Now, the margin rates increased to 6.86% from the same quarter last year of 4.93%. That's a 193 basis point increase. However, we did not increase the rates we paid on the client cash at the same velocity. Those rates only improved by 43 basis points. Therefore, this resulted in 150 basis points, wider spreads on margin loans from 4.67% in fiscal year '04 to 6.17% in fiscal year '05.
Turning now to segregated cash, the interest from seg cash increased by 43 million to 70 million this quarter. And that was almost entirely due to increased rates. The average seg cash balances increased only 100 million from the same quarter last year to 7.7 billion this quarter. The average seg cash balances of 7.7 billion were within our guidance, and the average rate earned of 3.35% was up from 1.45% in fiscal year '04, or 190 basis points, and that was slightly above our guidance. So for both these reasons, interest revenues from seg cash balanced were at the upper end of our range.
Similar to the spreads on margin loans, our spread on seg cash also widened. They widened by 147 basis points to 266 basis points in fiscal year '05 from 119 basis points in fiscal year '04.
Now looking at the client credits, client credit interest increased by 12 million to 18 million in the September quarter from 6 million in the same quarter last year. The average client credit balances were 9.4 billion and were at the upper end of our range. The average client credit rates were 69 basis points. They were at the lower end of our range. So that resulted in client credit interest expense of approximately 18 million, which was within our guidance.
The client credit rates increased 43 basis points from 26 basis points in fiscal year '04 to 69 basis points this year. So the result is the Company did a great job in controlling interest expense and widening our overall spreads.
Securities lending, the interest revenue earned there and the interest expense paid on the securities lending business increased over the same quarter last year by 24 and $22 million, respectively. So that resulted in a net increase of $2 million over the same quarter last year.
Finally, with regard to other revenue, it was down about 2 million, which primarily resulted from a nonrecurring gain last year from selling a repo instrument.
When looking at the sequential quarter results, so when comparing the September quarter to the June quarter, the net revenues were up 40 million or 17%. The commission revenue increased 16 million or 14%. That was primarily due to 7,000 more trades per day and four more trading days in the current quarter. Additionally, commission per trade increased 2%, primarily due to higher options activity.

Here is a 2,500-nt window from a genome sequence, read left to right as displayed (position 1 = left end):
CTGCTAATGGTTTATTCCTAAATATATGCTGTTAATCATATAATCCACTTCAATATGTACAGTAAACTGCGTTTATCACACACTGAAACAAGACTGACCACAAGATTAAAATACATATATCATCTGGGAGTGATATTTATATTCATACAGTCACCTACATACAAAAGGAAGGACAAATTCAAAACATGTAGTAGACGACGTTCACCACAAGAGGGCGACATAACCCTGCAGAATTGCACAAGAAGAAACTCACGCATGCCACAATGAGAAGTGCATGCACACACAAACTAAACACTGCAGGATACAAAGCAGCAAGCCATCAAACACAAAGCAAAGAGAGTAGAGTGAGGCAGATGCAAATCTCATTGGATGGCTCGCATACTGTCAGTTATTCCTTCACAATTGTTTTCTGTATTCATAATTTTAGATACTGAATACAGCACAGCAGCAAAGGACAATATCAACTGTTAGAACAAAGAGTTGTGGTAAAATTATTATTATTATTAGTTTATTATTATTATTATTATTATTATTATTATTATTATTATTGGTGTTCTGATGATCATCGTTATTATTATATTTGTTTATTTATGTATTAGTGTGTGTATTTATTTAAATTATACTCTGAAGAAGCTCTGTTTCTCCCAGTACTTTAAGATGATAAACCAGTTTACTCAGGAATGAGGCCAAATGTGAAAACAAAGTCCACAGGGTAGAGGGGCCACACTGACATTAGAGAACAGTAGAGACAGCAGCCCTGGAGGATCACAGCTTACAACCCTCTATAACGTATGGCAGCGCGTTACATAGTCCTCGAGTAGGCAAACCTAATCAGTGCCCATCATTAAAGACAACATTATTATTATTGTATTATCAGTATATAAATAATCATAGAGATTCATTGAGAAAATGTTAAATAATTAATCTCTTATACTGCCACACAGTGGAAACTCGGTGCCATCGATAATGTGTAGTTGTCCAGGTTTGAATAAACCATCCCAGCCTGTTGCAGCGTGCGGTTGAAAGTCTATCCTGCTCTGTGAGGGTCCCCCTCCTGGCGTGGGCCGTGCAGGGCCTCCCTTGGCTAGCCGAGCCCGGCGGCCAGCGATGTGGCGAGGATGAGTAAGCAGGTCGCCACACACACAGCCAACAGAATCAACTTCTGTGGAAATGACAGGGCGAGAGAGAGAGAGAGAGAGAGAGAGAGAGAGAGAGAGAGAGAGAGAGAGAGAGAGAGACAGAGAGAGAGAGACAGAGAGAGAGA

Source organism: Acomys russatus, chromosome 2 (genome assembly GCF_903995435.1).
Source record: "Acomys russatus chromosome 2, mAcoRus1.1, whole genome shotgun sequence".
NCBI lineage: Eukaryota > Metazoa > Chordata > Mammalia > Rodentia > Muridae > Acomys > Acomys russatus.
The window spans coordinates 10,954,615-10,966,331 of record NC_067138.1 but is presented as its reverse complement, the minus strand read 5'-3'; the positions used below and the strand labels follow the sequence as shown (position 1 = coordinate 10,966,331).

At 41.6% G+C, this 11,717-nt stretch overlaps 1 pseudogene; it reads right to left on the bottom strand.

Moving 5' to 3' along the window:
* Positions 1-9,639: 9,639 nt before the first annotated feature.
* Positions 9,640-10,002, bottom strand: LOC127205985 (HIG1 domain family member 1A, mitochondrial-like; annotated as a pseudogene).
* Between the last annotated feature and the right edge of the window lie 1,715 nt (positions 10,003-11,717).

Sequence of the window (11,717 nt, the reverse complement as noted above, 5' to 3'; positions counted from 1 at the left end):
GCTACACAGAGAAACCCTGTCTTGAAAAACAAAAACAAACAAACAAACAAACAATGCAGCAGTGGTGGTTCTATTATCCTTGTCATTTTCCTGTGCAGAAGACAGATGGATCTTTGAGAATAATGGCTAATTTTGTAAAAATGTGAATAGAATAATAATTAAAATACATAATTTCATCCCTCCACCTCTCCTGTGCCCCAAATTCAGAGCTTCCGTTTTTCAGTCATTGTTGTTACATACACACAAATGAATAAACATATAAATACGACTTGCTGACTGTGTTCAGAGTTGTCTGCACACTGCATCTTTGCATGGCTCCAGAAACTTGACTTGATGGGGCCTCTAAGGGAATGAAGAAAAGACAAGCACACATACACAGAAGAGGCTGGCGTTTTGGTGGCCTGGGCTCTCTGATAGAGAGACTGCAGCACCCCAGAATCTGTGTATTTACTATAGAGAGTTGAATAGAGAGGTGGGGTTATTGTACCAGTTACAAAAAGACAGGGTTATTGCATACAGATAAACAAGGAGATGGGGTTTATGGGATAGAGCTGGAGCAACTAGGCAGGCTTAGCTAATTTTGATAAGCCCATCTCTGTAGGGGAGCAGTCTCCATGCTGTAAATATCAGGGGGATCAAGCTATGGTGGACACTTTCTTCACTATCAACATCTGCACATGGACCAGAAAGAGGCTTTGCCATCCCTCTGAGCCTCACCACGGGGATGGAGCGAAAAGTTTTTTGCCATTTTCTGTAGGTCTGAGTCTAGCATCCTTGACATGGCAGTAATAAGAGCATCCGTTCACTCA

Net interest income was up 27 million or 27%. There were three reasons: There were seven more interest days; slightly higher average margin in seg cash balances; and higher spreads earned on these balances.
Other income was down 3 million due to certain reorganization fees received in the June quarter, not recurring this quarter.
Expenses before advertising were 96 million. That was up 23 million or 32% over the same quarter last year. I'll remind you the starting point of 73 million in the same quarter last year was actually 82 million because of some one-time credits in that quarter. What that means is the comparative increase was actually 14 million.
Then we had some unusual items this quarter. The September quarter this year was one week longer. That resulted in an additional 6 million of expense. There is $5 million of severance payments to some former executives. And we had increased bad debt expense this quarter of $4 million. Then we add $4 million of variable expenses from 23,000 more trades per day this quarter, and the sum of all of this is 19 million. So, effectively, rather than a $14 million increase in operating cost, we actually experienced a $5 million decrease.
With regard to the bad debt expense, we had transaction review controls over employee trades that were circumvented, which resulted in some unsecured debits. The employees who were involved were terminated or otherwise disciplined. We've added controls over employee trades designed to prevent this type of activity.
Looking at expenses relative to the outlook, there were four items outside of our guidance. Employee comp was slightly above our range, due to the severance that I mentioned. Clearing and execution was slightly below the range, as we continue to benefit from favorable rates we've negotiated with our vendors. Professional services was below range, as we capitalized the costs related to our electronic asset management and procurement projects; and lastly, other expense was above our range, due to the additional bad debt expense I just mentioned.
Looking at the year-over-year expenses, last year's expenses, excluding advertising, were $339 million. And this year, they were $366 million. The increase was almost entirely related to annual increases in salaries, the severance that I mentioned above, and about 90 additional associates in our call center for improved service levels.
I'll now reference you to a slide we have called Dividend Funding. And at the end of September, Joe mentioned we had liquid assets at $397 million. Ameritrade has added over 125 million to liquid assets since the TD transaction was announced at the end of June. This is an historical high, as Ameritrade continues to build its cash position for its share of the $6.00 special dividend.
The purchase agreement calls for both firms to deliver their brokers with excess regulatory capital of 6%. Because liquid assets only includes 5% excess capital, then Ameritrade needs to encumber liquid assets by another 1% or 44 million. We then add to that the net of tax proceeds from the sale of our Canada business. So at close, Ameritrade will need 406 million to fund the first dollar of the $6.00 dividend. So we'd need to earn another 17 million in the December quarter. TD is obligated to also fund $1.00, with another 406 million of contributed capital. So that means the remaining $4.00 of dividend will be funded via committed borrowing of 1.6 billion. That will then get us to the total 2.4 billion we need to fund the $6.00 dividend.
So we had an excellent year of many records and we're confident that the TD merger has positioned us to continue our strong growth, with active traders, long-term investors, and registered investment advisors.
At this time, Operator, I'd like to turn the call back to you and we'll take questions.